Apraxia is a disorder caused by damage to specific areas of the cerebrum. Apraxia is characterized by loss of the ability to execute or carry out learned purposeful movements, despite having the desire and the physical ability to perform the movements. It is a disorder of motor planning, which may be acquired or developmental, but may not be caused by incoordination, sensory loss, or failure to comprehend simple commands (which can be tested by asking the person to recognize the correct movement from a series). Apraxia should not be confused with ataxia, a lack of coordination of movements, aphasia, an inability to produce and/or comprehend language; abulia, the lack of desire to carry out an action; or allochiria, in which patients perceive stimuli to one side of the body as occurring on the other.
There are many different forms of apraxia. Some are listed below:
- Buccofacial or orofacial apraxia. Difficulty carrying out movements of the face on demand. For example, an inability to lick one’s lips or whistle.
- Ideational apraxia. Loss of ability to carry out learned complex tasks in the proper order, such as putting on socks before putting on shoes.
- Ideomotor apraxia. Loss of ability to voluntarily perform a learned task when given the necessary objects. For instance, if given a screwdriver, the patient may try to write with it as if it were a pen, or try to comb one’s hair with a toothbrush.
- Limb-kinetic apraxia. Difficulty making precise movements with an arm or leg.
- Verbal apraxia. Trouble coordinating mouth movements and speech.
Apraxia of Speech (AOS) is a motor speech disorder affecting an individual’s ability to translate conscious speech plans into motor plans and is caused by illness or injury in adults. Like other apraxias, it only affects volitional movement patterns. In children, Childhood Apraxia of Speech, Dyspraxia of speech, verbal apraxia, and other terms, are used to describe difficulty in planning and programming speech movements.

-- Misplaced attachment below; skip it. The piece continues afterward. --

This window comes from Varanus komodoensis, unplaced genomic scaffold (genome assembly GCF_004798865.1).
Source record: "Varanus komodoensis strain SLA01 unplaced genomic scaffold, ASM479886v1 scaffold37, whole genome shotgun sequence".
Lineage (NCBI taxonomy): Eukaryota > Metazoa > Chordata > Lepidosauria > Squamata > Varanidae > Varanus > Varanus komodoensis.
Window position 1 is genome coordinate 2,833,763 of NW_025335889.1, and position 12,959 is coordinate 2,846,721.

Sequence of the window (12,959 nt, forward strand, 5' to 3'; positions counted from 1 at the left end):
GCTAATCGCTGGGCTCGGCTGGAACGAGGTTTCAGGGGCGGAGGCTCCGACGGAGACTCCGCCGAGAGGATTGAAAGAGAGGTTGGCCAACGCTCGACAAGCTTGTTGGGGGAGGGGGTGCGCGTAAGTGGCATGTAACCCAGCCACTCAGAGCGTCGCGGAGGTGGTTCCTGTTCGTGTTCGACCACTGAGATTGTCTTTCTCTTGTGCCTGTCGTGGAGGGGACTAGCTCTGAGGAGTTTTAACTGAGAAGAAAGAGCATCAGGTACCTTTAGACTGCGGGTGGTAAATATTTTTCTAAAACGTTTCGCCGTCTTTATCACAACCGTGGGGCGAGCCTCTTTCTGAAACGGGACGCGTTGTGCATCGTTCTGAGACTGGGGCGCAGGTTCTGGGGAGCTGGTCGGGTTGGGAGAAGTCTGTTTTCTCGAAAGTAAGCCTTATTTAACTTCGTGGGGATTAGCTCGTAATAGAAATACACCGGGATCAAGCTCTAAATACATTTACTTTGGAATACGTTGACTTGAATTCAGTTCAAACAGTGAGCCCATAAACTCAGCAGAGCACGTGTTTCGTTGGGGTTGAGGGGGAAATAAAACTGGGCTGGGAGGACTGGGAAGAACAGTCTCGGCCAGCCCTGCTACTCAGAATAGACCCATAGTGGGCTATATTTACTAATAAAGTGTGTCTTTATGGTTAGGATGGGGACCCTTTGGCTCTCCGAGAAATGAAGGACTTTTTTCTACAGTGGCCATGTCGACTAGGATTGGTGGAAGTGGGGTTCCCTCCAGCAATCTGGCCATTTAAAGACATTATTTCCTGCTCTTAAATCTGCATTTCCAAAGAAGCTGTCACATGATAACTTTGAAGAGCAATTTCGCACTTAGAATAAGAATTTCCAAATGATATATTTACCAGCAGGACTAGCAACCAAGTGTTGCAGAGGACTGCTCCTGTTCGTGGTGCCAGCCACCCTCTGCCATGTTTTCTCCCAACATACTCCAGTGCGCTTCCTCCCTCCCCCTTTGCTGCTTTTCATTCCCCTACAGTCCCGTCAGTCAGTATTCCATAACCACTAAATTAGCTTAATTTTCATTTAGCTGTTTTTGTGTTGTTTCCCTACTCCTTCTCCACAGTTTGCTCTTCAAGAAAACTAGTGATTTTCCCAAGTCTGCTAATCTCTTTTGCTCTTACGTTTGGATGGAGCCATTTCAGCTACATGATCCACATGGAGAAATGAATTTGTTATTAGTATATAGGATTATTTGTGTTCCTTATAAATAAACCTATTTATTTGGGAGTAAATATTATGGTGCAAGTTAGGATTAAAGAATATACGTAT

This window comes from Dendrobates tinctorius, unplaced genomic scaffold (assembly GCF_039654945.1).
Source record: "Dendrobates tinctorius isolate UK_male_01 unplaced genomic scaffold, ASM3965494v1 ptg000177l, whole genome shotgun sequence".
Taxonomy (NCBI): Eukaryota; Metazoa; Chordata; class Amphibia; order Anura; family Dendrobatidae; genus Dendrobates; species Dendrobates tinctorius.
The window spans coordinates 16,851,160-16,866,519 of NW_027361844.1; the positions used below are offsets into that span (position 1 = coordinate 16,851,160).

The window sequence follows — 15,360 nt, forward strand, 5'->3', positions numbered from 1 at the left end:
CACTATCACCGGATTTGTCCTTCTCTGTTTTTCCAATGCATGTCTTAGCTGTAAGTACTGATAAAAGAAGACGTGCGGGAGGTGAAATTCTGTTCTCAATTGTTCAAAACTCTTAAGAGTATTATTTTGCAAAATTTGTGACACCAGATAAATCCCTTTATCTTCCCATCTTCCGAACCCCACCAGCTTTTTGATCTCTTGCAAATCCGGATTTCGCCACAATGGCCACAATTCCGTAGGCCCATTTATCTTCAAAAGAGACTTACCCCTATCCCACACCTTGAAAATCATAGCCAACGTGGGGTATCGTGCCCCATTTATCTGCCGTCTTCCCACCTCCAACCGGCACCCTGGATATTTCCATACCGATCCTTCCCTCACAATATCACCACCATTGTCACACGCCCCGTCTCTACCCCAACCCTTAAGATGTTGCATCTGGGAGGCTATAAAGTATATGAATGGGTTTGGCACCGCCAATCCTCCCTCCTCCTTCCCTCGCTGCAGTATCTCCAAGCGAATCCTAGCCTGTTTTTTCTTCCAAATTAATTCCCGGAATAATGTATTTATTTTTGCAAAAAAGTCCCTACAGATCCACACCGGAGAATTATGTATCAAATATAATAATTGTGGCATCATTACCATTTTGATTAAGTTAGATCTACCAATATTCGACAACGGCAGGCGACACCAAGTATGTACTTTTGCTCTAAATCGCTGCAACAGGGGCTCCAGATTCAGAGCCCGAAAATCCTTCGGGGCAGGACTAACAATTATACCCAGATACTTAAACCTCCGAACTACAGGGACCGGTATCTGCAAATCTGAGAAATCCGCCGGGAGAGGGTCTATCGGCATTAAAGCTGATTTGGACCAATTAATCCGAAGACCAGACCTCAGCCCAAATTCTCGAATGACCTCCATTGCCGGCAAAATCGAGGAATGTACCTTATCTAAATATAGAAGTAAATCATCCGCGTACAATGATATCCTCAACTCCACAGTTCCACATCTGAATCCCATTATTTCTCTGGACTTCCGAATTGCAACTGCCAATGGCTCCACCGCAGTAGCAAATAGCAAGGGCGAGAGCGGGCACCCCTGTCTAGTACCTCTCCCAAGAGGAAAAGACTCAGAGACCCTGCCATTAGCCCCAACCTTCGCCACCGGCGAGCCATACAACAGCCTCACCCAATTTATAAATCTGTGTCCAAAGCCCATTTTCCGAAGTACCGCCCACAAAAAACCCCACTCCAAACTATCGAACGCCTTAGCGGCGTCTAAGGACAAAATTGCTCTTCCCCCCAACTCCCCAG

Childhood Apraxia of Speech
Childhood Apraxia of Speech (CAS) is the term used most widely to describe difficulty in planning and programming speech movements in children. CAS is considered to be a neurological speech disorder that can occur by itself, along with other neuro-developmental disorders (such as autism, mitochondrial disorders, Down Syndrome, etc.), or due to accident or illness. CAS can range from mild to very severe. Children with apraxia of speech, in early stages of speech development, are likely to need intensive, individual, and frequent speech therapy in order to become intelligible speakers. According to the Childhood Apraxia of Speech Association of North America, with proper help, children with apraxia of speech can make great strides in speech, language and communication with appropriate help, and in many cases they can achieve progress to the point that no one could tell that they had a severe speech disorder. However, often, other speech, language, and learning difficulties co-occur with this speech disorder.
Stroke-associated AOS is the most common form of AOS with about 60% of all AOS cases reported. This is one of the several possible disorders that can result from a stroke, but only about 11% of stroke cases involve this disorder. Brain damage to the neural connections, and especially the neural synapses, during the stroke leads to this disorder. Most cases of Stroke-associated AOS are minor, but in the most severe cases, all linguistic motor function can be lost and must be relearned. Since most with this form of AOS are at least fifty years old, few fully recover to their previous state of linguistics.